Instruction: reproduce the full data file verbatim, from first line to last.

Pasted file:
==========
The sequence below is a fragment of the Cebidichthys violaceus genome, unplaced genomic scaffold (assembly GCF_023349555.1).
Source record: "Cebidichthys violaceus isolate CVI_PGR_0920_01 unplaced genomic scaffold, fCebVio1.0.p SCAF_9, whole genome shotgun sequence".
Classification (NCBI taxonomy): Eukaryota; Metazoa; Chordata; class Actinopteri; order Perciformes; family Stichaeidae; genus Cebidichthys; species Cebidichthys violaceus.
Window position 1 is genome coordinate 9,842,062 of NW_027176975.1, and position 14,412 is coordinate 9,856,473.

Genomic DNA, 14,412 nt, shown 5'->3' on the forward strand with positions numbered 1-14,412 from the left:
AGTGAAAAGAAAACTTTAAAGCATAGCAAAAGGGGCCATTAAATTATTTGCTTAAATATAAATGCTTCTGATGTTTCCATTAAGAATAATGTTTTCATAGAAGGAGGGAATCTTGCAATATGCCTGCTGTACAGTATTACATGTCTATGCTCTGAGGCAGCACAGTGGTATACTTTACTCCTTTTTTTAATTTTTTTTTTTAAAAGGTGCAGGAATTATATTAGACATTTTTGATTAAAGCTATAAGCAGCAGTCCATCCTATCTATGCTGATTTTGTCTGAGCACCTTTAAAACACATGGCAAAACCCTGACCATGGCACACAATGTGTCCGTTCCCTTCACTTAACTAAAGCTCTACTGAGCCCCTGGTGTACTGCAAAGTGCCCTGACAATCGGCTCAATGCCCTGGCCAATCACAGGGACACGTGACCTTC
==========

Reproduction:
The sequence below is a fragment of the Cebidichthys violaceus genome, unplaced genomic scaffold (assembly GCF_023349555.1).
Source record: "Cebidichthys violaceus isolate CVI_PGR_0920_01 unplaced genomic scaffold, fCebVio1.0.p SCAF_9, whole genome shotgun sequence".
Classification (NCBI taxonomy): Eukaryota; Metazoa; Chordata; class Actinopteri; order Perciformes; family Stichaeidae; genus Cebidichthys; species Cebidichthys violaceus.
Window position 1 is genome coordinate 9,842,062 of NW_027176975.1, and position 14,412 is coordinate 9,856,473.

Genomic DNA, 14,412 nt, shown 5'->3' on the forward strand with positions numbered 1-14,412 from the left:
AGTGAAAAGAAAACTTTAAAGCATAGCAAAAGGGGCCATTAAATTATTTGCTTAAATATAAATGCTTCTGATGTTTCCATTAAGAATAATGTTTTCATAGAAGGAGGGAATCTTGCAATATGCCTGCTGTACAGTATTACATGTCTATGCTCTGAGGCAGCACAGTGGTATACTTTACTCCTTTTTTTAATTTTTTTTTTTAAAAGGTGCAGGAATTATATTAGACATTTTTGATTAAAGCTATAAGCAGCAGTCCATCCTATCTATGCTGATTTTGTCTGAGCACCTTTAAAACACATGGCAAAACCCTGACCATGGCACACAATGTGTCCGTTCCCTTCACTTAACTAAAGCTCTACTGAGCCCCTGGTGTACTGCAAAGTGCCCTGACAATCGGCTCAATGCCCTGGCCAATCACAGGGACACGTGACCTTC